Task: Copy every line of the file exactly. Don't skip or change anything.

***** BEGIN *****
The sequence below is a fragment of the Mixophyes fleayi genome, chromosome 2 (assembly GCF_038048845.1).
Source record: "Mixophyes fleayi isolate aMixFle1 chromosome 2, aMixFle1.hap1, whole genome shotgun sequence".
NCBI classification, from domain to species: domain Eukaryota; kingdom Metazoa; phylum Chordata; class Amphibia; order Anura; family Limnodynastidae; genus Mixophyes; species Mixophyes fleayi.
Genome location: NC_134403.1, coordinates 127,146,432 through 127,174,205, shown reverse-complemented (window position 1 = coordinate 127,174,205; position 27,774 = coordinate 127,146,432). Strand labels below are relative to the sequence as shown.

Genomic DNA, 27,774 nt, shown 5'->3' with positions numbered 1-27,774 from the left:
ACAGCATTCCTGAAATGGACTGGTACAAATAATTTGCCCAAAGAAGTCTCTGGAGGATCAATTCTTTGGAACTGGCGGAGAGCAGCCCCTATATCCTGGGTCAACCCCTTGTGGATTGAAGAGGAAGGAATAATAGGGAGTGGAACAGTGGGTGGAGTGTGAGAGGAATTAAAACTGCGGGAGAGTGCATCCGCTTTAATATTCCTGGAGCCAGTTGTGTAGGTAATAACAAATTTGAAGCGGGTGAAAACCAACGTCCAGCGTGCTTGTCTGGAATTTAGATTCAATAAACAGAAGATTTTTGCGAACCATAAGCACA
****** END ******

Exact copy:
The sequence below is a fragment of the Mixophyes fleayi genome, chromosome 2 (assembly GCF_038048845.1).
Source record: "Mixophyes fleayi isolate aMixFle1 chromosome 2, aMixFle1.hap1, whole genome shotgun sequence".
NCBI classification, from domain to species: domain Eukaryota; kingdom Metazoa; phylum Chordata; class Amphibia; order Anura; family Limnodynastidae; genus Mixophyes; species Mixophyes fleayi.
Genome location: NC_134403.1, coordinates 127,146,432 through 127,174,205, shown reverse-complemented (window position 1 = coordinate 127,174,205; position 27,774 = coordinate 127,146,432). Strand labels below are relative to the sequence as shown.

Genomic DNA, 27,774 nt, shown 5'->3' with positions numbered 1-27,774 from the left:
ACAGCATTCCTGAAATGGACTGGTACAAATAATTTGCCCAAAGAAGTCTCTGGAGGATCAATTCTTTGGAACTGGCGGAGAGCAGCCCCTATATCCTGGGTCAACCCCTTGTGGATTGAAGAGGAAGGAATAATAGGGAGTGGAACAGTGGGTGGAGTGTGAGAGGAATTAAAACTGCGGGAGAGTGCATCCGCTTTAATATTCCTGGAGCCAGTTGTGTAGGTAATAACAAATTTGAAGCGGGTGAAAACCAACGTCCAGCGTGCTTGTCTGGAATTTAGATTCAATAAACAGAAGATTTTTGCGAACCATAAGCACA